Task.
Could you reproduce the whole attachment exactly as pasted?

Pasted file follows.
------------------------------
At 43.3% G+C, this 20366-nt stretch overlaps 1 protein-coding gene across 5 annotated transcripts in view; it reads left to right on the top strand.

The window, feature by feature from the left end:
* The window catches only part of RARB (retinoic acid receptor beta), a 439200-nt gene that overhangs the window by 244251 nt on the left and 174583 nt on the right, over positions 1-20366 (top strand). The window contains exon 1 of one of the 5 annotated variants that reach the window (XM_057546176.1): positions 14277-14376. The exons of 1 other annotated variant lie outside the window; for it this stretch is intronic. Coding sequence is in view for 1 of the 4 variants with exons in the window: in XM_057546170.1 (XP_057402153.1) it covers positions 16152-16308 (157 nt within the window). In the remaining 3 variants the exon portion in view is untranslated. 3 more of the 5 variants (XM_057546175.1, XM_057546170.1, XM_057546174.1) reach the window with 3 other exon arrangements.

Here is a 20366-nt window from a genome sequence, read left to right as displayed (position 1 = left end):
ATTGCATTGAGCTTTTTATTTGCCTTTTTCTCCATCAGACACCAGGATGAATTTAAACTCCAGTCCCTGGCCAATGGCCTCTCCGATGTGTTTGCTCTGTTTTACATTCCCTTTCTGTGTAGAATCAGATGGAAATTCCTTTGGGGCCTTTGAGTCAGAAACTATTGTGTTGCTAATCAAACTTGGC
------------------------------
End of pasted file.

At 43.3% G+C, this 20366-nt stretch overlaps 1 protein-coding gene across 5 annotated transcripts in view; it reads left to right on the top strand.

The window, feature by feature from the left end:
* The window catches only part of RARB (retinoic acid receptor beta), a 439200-nt gene that overhangs the window by 244251 nt on the left and 174583 nt on the right, over positions 1-20366 (top strand). The window contains exon 1 of one of the 5 annotated variants that reach the window (XM_057546176.1): positions 14277-14376. The exons of 1 other annotated variant lie outside the window; for it this stretch is intronic. Coding sequence is in view for 1 of the 4 variants with exons in the window: in XM_057546170.1 (XP_057402153.1) it covers positions 16152-16308 (157 nt within the window). In the remaining 3 variants the exon portion in view is untranslated. 3 more of the 5 variants (XM_057546175.1, XM_057546170.1, XM_057546174.1) reach the window with 3 other exon arrangements.

Here is a 20366-nt window from a genome sequence, read left to right as displayed (position 1 = left end):
ATTGCATTGAGCTTTTTATTTGCCTTTTTCTCCATCAGACACCAGGATGAATTTAAACTCCAGTCCCTGGCCAATGGCCTCTCCGATGTGTTTGCTCTGTTTTACATTCCCTTTCTGTGTAGAATCAGATGGAAATTCCTTTGGGGCCTTTGAGTCAGAAACTATTGTGTTGCTAATCAAACTTGGC